IN THE HEYDAYS OF HIS EYES
(taut jeans dancing)

An Anthology of Poetry about Being Young and Growing Up
 
 
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GRAMDPA'S .45

Bill Ransom

Lifting, both hands pulling whitely. How did Hoppy do it one-handed every Saturday? Grandpa cocks it: tic tic. Blinking like a startled lizard in some green rain cobweb swamp I squeeze, and shake, and squeeze. I am deaf, floating on my skinny back in choking swirls of bark and burnt powder. ". . . it it." I'm up on one elbow, blurring. Dad's there, by the stump, laughing. "Be goddamned, he hit it." And as he points out the neat, off-center hole, as he laughs the very last laugh I remember him laughing, I brush my watery eyes, and breathe.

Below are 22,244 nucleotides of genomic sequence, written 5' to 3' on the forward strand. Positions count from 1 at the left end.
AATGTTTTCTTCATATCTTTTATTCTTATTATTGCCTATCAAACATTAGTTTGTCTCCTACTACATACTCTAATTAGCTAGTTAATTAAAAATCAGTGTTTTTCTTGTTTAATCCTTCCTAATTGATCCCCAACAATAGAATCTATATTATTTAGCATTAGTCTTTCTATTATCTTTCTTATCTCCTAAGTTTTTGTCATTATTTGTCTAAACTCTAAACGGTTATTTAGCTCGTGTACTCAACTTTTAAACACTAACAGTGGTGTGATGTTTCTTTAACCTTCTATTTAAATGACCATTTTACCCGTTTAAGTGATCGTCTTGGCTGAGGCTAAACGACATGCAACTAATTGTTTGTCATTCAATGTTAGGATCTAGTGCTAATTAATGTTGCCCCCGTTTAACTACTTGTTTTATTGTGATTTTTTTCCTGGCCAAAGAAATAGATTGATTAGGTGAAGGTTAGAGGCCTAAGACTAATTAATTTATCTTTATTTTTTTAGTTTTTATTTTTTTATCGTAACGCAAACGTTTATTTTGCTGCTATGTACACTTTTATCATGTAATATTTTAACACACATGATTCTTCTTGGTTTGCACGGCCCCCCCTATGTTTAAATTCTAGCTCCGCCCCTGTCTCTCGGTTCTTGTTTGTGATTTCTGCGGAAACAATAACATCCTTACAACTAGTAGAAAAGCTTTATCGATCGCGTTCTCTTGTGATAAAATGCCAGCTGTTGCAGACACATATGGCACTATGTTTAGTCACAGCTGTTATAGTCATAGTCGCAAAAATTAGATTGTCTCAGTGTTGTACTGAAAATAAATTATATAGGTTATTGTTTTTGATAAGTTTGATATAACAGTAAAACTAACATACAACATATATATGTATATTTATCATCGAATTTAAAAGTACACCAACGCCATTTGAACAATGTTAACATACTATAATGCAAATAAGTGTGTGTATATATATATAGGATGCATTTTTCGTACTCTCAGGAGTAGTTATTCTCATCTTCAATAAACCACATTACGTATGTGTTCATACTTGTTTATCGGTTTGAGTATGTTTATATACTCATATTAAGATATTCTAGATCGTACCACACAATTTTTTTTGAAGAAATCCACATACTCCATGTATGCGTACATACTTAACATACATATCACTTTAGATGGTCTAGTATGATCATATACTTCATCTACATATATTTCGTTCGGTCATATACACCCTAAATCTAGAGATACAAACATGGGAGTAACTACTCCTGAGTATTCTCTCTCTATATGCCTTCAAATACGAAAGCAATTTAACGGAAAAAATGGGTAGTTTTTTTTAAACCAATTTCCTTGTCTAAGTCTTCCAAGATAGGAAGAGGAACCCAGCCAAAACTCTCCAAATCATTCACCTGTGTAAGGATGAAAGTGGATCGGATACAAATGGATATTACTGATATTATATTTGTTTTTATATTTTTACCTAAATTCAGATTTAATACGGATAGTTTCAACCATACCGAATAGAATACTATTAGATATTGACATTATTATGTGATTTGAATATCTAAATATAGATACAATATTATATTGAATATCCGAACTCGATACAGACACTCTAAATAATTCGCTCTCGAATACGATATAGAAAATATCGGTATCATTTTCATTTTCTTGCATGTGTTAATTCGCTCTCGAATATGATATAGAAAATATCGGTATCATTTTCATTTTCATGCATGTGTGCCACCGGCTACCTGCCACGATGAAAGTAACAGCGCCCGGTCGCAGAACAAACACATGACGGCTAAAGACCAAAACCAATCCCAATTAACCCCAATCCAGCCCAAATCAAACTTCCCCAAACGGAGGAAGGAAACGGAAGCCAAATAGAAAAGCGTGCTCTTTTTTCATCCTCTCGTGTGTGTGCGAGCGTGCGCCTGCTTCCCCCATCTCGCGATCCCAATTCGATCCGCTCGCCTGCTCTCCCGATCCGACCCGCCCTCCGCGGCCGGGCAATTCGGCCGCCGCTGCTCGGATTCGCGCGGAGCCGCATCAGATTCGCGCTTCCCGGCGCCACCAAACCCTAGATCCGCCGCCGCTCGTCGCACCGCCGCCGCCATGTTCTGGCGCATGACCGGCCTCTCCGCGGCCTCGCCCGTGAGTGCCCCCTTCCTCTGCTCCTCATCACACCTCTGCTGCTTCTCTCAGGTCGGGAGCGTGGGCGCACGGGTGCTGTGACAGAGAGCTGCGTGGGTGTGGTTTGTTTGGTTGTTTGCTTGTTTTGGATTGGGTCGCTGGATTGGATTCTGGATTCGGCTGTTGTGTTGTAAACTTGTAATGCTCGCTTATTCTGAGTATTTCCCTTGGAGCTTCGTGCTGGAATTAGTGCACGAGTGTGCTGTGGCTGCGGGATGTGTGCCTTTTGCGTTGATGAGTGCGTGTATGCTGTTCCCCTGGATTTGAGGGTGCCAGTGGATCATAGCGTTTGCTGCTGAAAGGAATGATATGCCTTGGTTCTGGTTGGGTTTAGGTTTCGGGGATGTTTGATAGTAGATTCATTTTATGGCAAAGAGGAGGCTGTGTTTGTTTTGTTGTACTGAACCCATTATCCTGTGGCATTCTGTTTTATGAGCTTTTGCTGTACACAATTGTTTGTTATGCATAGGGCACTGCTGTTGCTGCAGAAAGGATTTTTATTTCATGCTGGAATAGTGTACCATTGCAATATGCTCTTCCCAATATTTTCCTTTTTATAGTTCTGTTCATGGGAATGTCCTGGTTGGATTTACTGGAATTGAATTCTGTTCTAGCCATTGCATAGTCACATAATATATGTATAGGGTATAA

STATEMENT ON HIGHER EDUCATION

for Ron Lampard, Nisqually

Bill Ransom

We learned that you don't shoot things that are wiser than yourself: cranes, crippled bear, mountain beaver, toads. We learned that a hunter who doesn't eat his game is a traitor and should wander the earth, starving, forever. We learned to fish the shadow side of creeks and to check traps every morning before the dew lifts. It is a kindness in our savagery that we leaned to owe our prey a clean death and an honorable end. We learned from our game to expect to be eaten when we die, learned that our fathers learned all this before us. Because of this you are brother to cranes, mountain beaver, toads and me. And to one old crippled bear that neither of us will ever see.

 
 
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